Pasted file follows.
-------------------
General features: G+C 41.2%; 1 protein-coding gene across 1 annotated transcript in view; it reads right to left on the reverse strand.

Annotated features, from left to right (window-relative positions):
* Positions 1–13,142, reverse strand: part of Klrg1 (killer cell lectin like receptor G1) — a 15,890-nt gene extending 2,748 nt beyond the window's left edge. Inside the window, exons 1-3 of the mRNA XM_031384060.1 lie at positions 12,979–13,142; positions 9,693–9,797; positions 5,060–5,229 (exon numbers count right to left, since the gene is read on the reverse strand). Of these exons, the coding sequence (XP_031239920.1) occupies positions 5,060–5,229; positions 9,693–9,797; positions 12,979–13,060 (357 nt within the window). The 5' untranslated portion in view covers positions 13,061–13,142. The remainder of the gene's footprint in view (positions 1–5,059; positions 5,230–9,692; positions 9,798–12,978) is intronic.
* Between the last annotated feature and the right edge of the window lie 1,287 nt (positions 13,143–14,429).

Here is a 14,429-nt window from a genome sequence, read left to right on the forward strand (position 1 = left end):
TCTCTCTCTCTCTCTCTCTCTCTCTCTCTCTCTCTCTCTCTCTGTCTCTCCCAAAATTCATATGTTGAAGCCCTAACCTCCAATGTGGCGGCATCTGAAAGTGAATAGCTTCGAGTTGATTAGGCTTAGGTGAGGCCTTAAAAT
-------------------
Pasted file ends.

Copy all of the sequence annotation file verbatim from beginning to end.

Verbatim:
General features: G+C 41.2%; 1 protein-coding gene across 1 annotated transcript in view; it reads right to left on the reverse strand.

Annotated features, from left to right (window-relative positions):
* Positions 1–13,142, reverse strand: part of Klrg1 (killer cell lectin like receptor G1) — a 15,890-nt gene extending 2,748 nt beyond the window's left edge. Inside the window, exons 1-3 of the mRNA XM_031384060.1 lie at positions 12,979–13,142; positions 9,693–9,797; positions 5,060–5,229 (exon numbers count right to left, since the gene is read on the reverse strand). Of these exons, the coding sequence (XP_031239920.1) occupies positions 5,060–5,229; positions 9,693–9,797; positions 12,979–13,060 (357 nt within the window). The 5' untranslated portion in view covers positions 13,061–13,142. The remainder of the gene's footprint in view (positions 1–5,059; positions 5,230–9,692; positions 9,798–12,978) is intronic.
* Between the last annotated feature and the right edge of the window lie 1,287 nt (positions 13,143–14,429).

Here is a 14,429-nt window from a genome sequence, read left to right on the forward strand (position 1 = left end):
TCTCTCTCTCTCTCTCTCTCTCTCTCTCTCTCTCTCTCTCTCTGTCTCTCCCAAAATTCATATGTTGAAGCCCTAACCTCCAATGTGGCGGCATCTGAAAGTGAATAGCTTCGAGTTGATTAGGCTTAGGTGAGGCCTTAAAAT